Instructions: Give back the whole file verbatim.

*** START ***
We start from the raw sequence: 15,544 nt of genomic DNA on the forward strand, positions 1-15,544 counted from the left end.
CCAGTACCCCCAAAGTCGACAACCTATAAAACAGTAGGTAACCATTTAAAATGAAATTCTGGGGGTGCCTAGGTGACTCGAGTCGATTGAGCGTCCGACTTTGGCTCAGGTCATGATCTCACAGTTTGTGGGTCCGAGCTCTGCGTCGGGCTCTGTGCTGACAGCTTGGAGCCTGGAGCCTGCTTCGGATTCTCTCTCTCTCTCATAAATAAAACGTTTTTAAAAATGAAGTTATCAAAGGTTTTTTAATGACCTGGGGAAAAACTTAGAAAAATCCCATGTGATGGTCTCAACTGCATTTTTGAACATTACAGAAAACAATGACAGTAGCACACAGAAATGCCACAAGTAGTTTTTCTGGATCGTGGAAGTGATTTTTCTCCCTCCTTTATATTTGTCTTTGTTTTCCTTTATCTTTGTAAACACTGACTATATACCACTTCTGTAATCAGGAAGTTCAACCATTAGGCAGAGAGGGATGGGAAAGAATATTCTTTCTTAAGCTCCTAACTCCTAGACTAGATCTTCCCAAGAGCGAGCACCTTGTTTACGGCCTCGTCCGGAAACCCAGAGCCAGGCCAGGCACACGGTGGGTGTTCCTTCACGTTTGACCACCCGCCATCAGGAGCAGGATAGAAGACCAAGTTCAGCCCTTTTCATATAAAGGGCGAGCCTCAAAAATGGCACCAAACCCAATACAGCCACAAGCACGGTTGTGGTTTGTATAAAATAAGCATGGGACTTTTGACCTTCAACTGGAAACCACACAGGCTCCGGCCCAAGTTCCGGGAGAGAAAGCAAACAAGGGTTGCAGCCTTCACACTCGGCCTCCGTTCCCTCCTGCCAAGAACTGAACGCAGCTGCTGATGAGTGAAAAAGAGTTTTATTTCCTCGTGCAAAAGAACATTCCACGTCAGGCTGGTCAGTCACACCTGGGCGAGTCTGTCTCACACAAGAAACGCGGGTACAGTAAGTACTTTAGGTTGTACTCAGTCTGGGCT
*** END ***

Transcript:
We start from the raw sequence: 15,544 nt of genomic DNA on the forward strand, positions 1-15,544 counted from the left end.
CCAGTACCCCCAAAGTCGACAACCTATAAAACAGTAGGTAACCATTTAAAATGAAATTCTGGGGGTGCCTAGGTGACTCGAGTCGATTGAGCGTCCGACTTTGGCTCAGGTCATGATCTCACAGTTTGTGGGTCCGAGCTCTGCGTCGGGCTCTGTGCTGACAGCTTGGAGCCTGGAGCCTGCTTCGGATTCTCTCTCTCTCTCATAAATAAAACGTTTTTAAAAATGAAGTTATCAAAGGTTTTTTAATGACCTGGGGAAAAACTTAGAAAAATCCCATGTGATGGTCTCAACTGCATTTTTGAACATTACAGAAAACAATGACAGTAGCACACAGAAATGCCACAAGTAGTTTTTCTGGATCGTGGAAGTGATTTTTCTCCCTCCTTTATATTTGTCTTTGTTTTCCTTTATCTTTGTAAACACTGACTATATACCACTTCTGTAATCAGGAAGTTCAACCATTAGGCAGAGAGGGATGGGAAAGAATATTCTTTCTTAAGCTCCTAACTCCTAGACTAGATCTTCCCAAGAGCGAGCACCTTGTTTACGGCCTCGTCCGGAAACCCAGAGCCAGGCCAGGCACACGGTGGGTGTTCCTTCACGTTTGACCACCCGCCATCAGGAGCAGGATAGAAGACCAAGTTCAGCCCTTTTCATATAAAGGGCGAGCCTCAAAAATGGCACCAAACCCAATACAGCCACAAGCACGGTTGTGGTTTGTATAAAATAAGCATGGGACTTTTGACCTTCAACTGGAAACCACACAGGCTCCGGCCCAAGTTCCGGGAGAGAAAGCAAACAAGGGTTGCAGCCTTCACACTCGGCCTCCGTTCCCTCCTGCCAAGAACTGAACGCAGCTGCTGATGAGTGAAAAAGAGTTTTATTTCCTCGTGCAAAAGAACATTCCACGTCAGGCTGGTCAGTCACACCTGGGCGAGTCTGTCTCACACAAGAAACGCGGGTACAGTAAGTACTTTAGGTTGTACTCAGTCTGGGCT